Of course, all of these debates occur in a denomination that is committed to local church autonomy and liberty of conscience, so a variety of opinions exist on each of these issues. And these are just the things that conservative Southern Baptists debate; our moderate friends bring a whole list of other issues to the table.

As Southern Baptists continue to discuss these and other important issues, we would do well to remember that, as the Baptist Faith & Message says, our inerrant Scripture “reveals the principles by which God judges us, and therefore is, and will remain to the end of the world, the true center of Christian union, and the supreme standard by which all human conduct, creeds, and religious opinions should be tried.” In other words, the Bible alone is our ultimate authority for faith and practice, including Baptist identity.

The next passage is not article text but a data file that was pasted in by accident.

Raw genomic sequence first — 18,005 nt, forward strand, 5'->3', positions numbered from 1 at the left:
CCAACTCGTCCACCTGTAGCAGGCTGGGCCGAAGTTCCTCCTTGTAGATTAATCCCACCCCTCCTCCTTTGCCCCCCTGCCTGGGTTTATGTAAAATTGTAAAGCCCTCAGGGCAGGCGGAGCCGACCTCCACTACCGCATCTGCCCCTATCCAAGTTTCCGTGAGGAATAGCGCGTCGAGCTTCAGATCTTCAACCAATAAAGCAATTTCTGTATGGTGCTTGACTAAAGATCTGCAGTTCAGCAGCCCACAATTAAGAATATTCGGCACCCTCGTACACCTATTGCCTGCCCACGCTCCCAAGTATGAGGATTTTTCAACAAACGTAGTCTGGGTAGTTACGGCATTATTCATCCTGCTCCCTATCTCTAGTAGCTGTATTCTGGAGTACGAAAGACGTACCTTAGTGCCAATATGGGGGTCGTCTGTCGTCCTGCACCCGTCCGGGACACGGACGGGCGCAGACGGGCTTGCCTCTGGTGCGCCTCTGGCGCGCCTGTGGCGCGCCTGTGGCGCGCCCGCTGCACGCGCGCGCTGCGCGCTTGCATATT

It is tempting to appeal to what is popular when we discuss controversial issues. But what is popular may not be what is biblical. It is tempting to appeal to Baptist history—either recent or ancient—when we argue for specific positions. But Baptists are not infallible, and just because something may have been true of some Baptists in the past does not mean it is biblical. It is tempting to appeal to the practices of other Christian traditions when we try to defend our convictions. But other Christian traditions often miss the mark when it comes to biblical fidelity. It is even tempting to appeal to our current or historic confessions of faith when we make a case for certain beliefs, but we must always remember that minor (and sometimes not so minor) differences exist between the various Baptist confessions. More importantly, because most Baptists believe that confessions are non-inspired summaries of what most Baptists believe at a particular point in time, no confession is ultimately authoritative except insofar as it accurately conveys biblical teaching. And even then a confession’s authority is a derived authority, being grounded in Scripture and not in the confession itself.